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Arthur Nurick,             Australia              arthurn@iprimus.com.au           1/20/2011

Here are a couple of pics of an engine modified from your 5 cylinder tube design .I made the piston sleeves from 8 mm. ex photocopier shafting bored out to take brass yokes for the gudgeon pins. I brought the air feed into the side of the cylinder heads and reduced the con rod length to 20mm which gave a bit of trouble with clearance at the cylinder skirt. 

on assembly it started and ran even without the flywheel, but an injudicious burst of air resulted in the crank pin coming out of its disk and there is no way I can get at it for repair unless I cut the 5 air pipes and cobble them up with plastic tubing. Thank you for an intersting design especially the crankshaft valve. I am a retired surgeon in my 90th Year and I believe that undertaking this type of project and sorting out my constructional bungles, stop me from deteriorating faster than I might otherwise do.

January 23 2011

I live in Western Australia, In the bottom left hand corner, My house overlooks King George,s Sound a beautiful natural harbour near the town of Albany. Since the death of my wife,15 years ago , I have managed on my own and have built up a useful workshop of previously owned but not always previously loved machinery.

 I have an Emco (German ) Maximat 51/2 " centre height lathe which I have fitted with a home made Headstock dividing system and have added stepper motor drives to the cross slide and the topslide . The leadscrew is also driven independently at the tailstock end by a toothed belt and a car windscreen motor which can be engaged by a simple dog clutch. This, together with variable headstock spindle speed via an inverter, enables me to fine tune turning operations while the lathe is running. A home made milling head on the cross slide and another 12 volt motor drive via the headstock dividing system , enable me to cut circular slots.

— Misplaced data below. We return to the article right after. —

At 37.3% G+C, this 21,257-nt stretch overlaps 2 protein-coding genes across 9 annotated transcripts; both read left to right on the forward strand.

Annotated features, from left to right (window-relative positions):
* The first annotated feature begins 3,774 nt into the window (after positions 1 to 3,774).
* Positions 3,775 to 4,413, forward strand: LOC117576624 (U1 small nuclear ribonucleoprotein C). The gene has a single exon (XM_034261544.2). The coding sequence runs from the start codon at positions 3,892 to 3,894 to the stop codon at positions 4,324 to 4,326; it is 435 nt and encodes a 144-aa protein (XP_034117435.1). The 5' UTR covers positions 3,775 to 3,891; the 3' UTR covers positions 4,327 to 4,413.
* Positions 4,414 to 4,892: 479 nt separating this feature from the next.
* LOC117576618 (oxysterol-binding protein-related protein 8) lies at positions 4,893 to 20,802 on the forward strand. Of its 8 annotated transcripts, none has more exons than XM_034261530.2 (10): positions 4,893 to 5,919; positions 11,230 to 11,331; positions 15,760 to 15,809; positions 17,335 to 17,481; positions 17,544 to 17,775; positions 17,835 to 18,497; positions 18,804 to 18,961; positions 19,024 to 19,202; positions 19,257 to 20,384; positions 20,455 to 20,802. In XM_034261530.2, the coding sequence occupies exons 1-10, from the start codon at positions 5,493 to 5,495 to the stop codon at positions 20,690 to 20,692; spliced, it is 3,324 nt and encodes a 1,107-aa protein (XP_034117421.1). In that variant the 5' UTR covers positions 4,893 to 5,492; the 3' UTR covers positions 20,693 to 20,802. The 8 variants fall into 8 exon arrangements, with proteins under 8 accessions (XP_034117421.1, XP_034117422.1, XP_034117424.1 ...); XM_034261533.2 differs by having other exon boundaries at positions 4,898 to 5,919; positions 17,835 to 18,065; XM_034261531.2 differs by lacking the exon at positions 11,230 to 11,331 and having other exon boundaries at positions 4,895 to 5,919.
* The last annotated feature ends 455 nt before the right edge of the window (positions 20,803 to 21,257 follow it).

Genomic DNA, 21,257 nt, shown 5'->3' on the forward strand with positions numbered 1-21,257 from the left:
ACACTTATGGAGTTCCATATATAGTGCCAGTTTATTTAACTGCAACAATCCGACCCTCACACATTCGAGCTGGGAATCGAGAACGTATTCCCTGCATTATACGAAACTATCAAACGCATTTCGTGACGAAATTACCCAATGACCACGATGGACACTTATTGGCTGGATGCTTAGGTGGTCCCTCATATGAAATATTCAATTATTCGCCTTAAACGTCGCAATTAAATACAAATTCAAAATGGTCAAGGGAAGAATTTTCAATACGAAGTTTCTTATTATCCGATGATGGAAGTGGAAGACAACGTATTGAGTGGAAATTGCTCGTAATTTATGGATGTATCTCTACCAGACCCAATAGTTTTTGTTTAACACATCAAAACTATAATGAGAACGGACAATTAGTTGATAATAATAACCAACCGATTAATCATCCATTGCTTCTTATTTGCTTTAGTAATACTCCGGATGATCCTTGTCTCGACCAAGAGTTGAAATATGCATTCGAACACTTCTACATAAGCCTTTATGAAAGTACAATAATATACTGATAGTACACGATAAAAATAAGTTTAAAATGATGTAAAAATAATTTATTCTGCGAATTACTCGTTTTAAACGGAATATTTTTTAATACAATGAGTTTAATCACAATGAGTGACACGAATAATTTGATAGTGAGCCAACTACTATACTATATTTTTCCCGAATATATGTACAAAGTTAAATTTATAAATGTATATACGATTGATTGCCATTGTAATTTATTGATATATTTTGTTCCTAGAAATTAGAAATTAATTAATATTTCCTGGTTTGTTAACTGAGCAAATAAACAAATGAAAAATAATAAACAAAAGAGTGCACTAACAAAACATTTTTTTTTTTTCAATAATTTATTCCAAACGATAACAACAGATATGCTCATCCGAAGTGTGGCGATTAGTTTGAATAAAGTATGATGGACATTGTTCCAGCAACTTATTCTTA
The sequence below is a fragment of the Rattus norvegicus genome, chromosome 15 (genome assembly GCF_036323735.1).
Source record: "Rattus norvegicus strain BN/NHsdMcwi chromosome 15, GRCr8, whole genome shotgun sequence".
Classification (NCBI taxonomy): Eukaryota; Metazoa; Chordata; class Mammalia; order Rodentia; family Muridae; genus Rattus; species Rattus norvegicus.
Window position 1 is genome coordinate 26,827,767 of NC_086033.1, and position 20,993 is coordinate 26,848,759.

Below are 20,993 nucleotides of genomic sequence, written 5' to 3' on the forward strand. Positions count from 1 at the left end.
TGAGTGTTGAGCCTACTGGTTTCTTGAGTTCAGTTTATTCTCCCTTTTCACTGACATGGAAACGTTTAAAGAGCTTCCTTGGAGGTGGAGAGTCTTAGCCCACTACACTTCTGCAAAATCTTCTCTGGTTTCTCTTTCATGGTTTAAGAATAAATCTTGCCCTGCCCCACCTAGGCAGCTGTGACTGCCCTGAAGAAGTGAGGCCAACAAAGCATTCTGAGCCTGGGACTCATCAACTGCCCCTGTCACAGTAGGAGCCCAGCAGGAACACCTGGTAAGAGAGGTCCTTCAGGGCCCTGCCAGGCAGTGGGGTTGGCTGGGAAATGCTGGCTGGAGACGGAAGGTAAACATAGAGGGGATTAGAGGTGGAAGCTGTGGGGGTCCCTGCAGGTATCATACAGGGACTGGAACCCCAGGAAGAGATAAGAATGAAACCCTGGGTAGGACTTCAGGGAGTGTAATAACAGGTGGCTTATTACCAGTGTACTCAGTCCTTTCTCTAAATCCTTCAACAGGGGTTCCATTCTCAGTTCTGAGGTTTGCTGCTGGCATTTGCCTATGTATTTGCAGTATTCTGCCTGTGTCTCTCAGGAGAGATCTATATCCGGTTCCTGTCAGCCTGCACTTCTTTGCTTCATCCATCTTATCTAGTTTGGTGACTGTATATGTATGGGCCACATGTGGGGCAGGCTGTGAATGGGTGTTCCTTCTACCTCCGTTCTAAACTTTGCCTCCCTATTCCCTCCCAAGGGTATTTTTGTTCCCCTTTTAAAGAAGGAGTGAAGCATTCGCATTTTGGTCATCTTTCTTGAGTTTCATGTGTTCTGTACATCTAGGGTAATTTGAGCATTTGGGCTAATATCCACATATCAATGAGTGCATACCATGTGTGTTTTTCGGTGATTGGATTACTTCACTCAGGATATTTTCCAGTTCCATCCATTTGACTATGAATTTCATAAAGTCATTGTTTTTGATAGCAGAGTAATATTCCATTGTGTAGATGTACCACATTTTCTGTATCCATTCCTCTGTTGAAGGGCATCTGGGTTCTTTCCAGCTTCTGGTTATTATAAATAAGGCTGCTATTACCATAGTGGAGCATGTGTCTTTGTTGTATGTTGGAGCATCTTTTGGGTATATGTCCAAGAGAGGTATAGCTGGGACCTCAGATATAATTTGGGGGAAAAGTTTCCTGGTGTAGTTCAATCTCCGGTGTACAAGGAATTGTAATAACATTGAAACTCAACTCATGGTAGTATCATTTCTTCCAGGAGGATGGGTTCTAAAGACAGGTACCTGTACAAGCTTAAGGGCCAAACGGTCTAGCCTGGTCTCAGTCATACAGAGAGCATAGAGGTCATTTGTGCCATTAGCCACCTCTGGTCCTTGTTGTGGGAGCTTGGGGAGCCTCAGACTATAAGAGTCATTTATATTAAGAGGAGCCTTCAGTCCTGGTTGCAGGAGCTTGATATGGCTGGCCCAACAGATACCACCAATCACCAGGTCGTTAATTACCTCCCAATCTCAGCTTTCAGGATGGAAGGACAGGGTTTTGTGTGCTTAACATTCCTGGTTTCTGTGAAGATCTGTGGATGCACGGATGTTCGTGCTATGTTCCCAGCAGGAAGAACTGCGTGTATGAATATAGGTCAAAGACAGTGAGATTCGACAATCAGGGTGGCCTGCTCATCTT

My other machine is an elderly Taiwanese Milldrill to which I have added a simple power feed to the X axis, a 12 volt windscreen washer motor with variable speed drives a pulley on the left hand end of the leadscrew by a plastic belt which is activated by a simple tensioning device . The movable stops on the slide ensure that when the cutter reaches the end of its required path, the drive belt just slips and the motor can be turned off and disengaged.

 A Quorn tool and cutter I built some years ago , a Filing machine I built recently to Harold Hall,s design in "Model Engineers Workshop " and a home made quick change tool post with many tool holders complete the main inventory.

All these things help to keep me to keep functioning in my dotage.

 Regards Arthur.

 

 

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